Review of Bridget Jones`s Diary / The Edge Of Reason (Box Set)
If one thing strikes you about the Bridget Jones saga, it`s that she`s too good for either of the two morons she moons after throughout the saga. This box set is a release of the two movies along with an extra disc of "missing bits". There`s not an enormous amount one can say about a disc of extras, which is all that Universal`s PR folk sent us, and if I say it here it`ll leave a big blank space in the "extras" box. Fortunately, I reviewed the second movie a short while ago and as the transfer`s the same I`ll simply cut and paste most of the other review if it`s all the same to you.
The movie picks up a month after the first picture ended, with ever the romantic Bridget (Renee Zellweger) still in the first flush of romance with Mark Darcy (Colin Firth). Unsurprisingly before long complications arise and Bridget, suddenly single again, finds herself on a flight to Bangkok with the louche Daniel Cleaver (Hugh Grant). An encounter with friend Shazzer`s holiday romance lands her in deep water…
Helen Fielding`s novels about dumpy singleton Bridget Jones were a raging bestseller phenomenon long before Working Title made the first movie in 2001. Three years on (but only a month in Bridget`s universe), Beeban Kidron takes over the directorial reins from Sharon MacGuire and places Bridget of a bigger, wider stage which takes her from her Mum`s turkey curry buffet to the distant shores of Thailand.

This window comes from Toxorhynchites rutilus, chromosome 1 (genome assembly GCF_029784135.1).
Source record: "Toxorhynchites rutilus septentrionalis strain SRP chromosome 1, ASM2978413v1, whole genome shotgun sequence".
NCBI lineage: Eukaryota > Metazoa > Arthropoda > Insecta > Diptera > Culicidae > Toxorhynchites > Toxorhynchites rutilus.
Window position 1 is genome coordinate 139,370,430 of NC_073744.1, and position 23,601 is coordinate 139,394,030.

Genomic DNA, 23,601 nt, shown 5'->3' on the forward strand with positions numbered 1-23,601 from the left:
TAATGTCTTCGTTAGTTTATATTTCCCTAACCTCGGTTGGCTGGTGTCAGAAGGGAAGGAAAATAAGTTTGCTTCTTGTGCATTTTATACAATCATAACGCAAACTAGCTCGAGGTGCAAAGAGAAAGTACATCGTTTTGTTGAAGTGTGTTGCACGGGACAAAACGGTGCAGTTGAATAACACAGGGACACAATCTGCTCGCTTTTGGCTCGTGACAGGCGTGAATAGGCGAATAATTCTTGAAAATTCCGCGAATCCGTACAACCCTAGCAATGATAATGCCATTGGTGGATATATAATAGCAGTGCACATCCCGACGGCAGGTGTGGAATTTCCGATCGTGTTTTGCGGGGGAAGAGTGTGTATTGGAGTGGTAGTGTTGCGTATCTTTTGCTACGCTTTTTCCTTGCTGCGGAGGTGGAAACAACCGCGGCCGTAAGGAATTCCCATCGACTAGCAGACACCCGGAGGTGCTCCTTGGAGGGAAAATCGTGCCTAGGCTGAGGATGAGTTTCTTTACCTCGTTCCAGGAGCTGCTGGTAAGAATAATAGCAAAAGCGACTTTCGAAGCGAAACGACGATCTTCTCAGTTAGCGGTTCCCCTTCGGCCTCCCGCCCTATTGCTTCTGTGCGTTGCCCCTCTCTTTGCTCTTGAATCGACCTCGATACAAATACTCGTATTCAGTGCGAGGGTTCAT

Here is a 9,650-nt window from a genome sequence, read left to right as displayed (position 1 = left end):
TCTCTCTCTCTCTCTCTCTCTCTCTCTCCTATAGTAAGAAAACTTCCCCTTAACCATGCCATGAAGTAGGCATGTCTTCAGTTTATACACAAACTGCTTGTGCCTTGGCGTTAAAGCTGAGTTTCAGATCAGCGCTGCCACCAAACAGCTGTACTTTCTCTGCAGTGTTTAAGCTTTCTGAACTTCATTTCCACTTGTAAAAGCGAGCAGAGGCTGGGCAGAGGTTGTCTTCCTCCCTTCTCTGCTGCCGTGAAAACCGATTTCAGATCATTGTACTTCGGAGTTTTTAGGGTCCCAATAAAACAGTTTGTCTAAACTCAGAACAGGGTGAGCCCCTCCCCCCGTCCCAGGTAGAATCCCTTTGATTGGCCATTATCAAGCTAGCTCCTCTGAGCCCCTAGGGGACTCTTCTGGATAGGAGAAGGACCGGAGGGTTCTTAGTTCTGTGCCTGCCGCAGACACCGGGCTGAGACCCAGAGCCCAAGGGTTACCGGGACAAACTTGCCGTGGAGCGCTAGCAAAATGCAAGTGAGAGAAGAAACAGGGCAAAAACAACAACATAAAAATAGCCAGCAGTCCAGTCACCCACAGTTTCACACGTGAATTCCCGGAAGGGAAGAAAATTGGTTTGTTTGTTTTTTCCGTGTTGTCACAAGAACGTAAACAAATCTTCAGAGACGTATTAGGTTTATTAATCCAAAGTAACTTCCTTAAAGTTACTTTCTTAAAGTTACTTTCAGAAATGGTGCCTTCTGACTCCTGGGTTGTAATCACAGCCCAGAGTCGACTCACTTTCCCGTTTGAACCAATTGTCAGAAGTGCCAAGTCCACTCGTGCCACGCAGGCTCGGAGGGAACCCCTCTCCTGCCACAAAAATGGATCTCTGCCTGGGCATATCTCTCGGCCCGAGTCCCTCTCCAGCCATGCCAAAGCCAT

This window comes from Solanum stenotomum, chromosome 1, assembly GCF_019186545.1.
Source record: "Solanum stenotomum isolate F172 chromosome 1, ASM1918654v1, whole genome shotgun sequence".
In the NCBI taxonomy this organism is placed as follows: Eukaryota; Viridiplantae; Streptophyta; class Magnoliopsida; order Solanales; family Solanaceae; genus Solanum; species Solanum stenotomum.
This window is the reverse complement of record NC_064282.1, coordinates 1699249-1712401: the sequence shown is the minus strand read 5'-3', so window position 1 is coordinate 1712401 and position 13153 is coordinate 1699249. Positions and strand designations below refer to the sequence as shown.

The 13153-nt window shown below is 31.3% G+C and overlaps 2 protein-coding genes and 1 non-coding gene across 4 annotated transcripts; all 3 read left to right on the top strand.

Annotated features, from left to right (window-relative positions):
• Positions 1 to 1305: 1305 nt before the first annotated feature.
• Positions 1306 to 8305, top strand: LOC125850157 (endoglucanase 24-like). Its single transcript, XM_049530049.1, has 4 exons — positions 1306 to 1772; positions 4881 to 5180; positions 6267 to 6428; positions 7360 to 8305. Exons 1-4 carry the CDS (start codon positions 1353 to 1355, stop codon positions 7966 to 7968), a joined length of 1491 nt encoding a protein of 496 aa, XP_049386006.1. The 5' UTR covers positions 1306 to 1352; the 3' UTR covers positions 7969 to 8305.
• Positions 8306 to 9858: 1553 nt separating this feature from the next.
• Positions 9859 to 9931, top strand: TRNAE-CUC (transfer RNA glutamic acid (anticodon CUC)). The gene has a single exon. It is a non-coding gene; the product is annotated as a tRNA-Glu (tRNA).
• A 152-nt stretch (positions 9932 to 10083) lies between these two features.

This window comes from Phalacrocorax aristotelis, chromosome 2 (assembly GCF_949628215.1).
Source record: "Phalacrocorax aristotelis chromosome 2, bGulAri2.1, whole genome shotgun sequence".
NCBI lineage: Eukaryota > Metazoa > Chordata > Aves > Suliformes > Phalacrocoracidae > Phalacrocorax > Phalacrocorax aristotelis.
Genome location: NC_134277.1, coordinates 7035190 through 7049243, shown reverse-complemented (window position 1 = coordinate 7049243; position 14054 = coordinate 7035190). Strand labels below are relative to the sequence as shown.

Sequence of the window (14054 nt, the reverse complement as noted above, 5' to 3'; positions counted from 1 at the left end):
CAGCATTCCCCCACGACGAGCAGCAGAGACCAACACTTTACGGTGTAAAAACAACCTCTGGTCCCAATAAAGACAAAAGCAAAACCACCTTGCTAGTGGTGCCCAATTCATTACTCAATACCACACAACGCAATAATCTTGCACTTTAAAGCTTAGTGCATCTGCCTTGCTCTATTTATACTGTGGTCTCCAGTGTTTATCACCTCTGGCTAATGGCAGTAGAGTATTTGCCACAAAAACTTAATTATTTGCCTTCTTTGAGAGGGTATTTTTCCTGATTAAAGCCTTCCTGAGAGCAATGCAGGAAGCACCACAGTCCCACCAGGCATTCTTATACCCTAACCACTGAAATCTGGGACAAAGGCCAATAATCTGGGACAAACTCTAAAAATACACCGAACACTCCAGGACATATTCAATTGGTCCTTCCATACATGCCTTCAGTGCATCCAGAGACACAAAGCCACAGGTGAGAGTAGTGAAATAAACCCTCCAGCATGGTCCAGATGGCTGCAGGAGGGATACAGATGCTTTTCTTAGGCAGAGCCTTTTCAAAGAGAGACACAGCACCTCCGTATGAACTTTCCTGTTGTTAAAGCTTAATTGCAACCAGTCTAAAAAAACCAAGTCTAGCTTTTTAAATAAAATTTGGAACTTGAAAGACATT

The sense of humour is still there - Bridget`s internal monologue, her frequent attacks of foot-in-mouth disease and her inability to cruise through life without something embarrassing happening to her. Once again her love life is complicated by Mark Darcy`s uptight personality and Daniel Cleaver`s Casanova ways, but her biggest problem is landed in her lap by her friend Shazzer when she accompanies Bridget to Thailand as chaperone.
Charm. That`s what these pictures have lashings of. Even the characters you`re supposed to dislike are disarmingly likeable. Gross-out humour and sheer stupidity is at a low, and the scripts are loaded with smart lines. Why can`t more movies be like this?
As anamorphic transfers of 2.35:1 movies go, these are immaculate. Beautifully photographed by Stuart Dryburgh and Adrian Biddle, the images on the discs are clear, sharp, colourful and completely free of digital artefacts, as one would hope.
The sound for the movies are brilliantly immersive Dolby Digital 5.1 mixes that apply to both sound effects and the score. The score of the second movie is loaded with musical puns and jokes, with one that will especially appeal to Bond fans.
The two movies come with their own extras as previously released. Now, this is where we start talking about the third disc:
Bridget Jones: A Cultural Icon
This is a Matchbox tv puff-piece that I`m pretty sure was shown on ITV as part of the publicity campaign for The Edge of Reason. Around 25 minutes in length it uses interviews with "experts" and pundits to analyze the cultural impact of the Helen Fielding novels and the movies.
Three deleted scenes and a Play All option.
Bridget`s Big Night
This is the preparations for and the premiere of Bridget Jones: The Edge Of Reason. It makes interesting viewing as normally you don`t get behind-the-scenes of a big Leicester Square premiere. You also realise insanity it a prerequisite of a career in PR…
World Tour of the Premieres
This is about a minute`s worth of stills and stuff from the various premieres for the movie around the world.
Bridget`s Interactive Map Of London
Trivia, a quiz and clips triggered from an amazingly cute 3D graphic map of London.
These are deliciously frivolous pieces of filmmaking. The first Bridget Jones picture is small and very introspective. The second movie keeps the introspection and the embarrassing incidents and paints them on a much wider canvas. Bridget is adorable from beginning to end and is much too good for either tight-arsed Mark Darcy or unmitigated swine Daniel Cleaver. I hope they go for a third picture because this saga could run and run.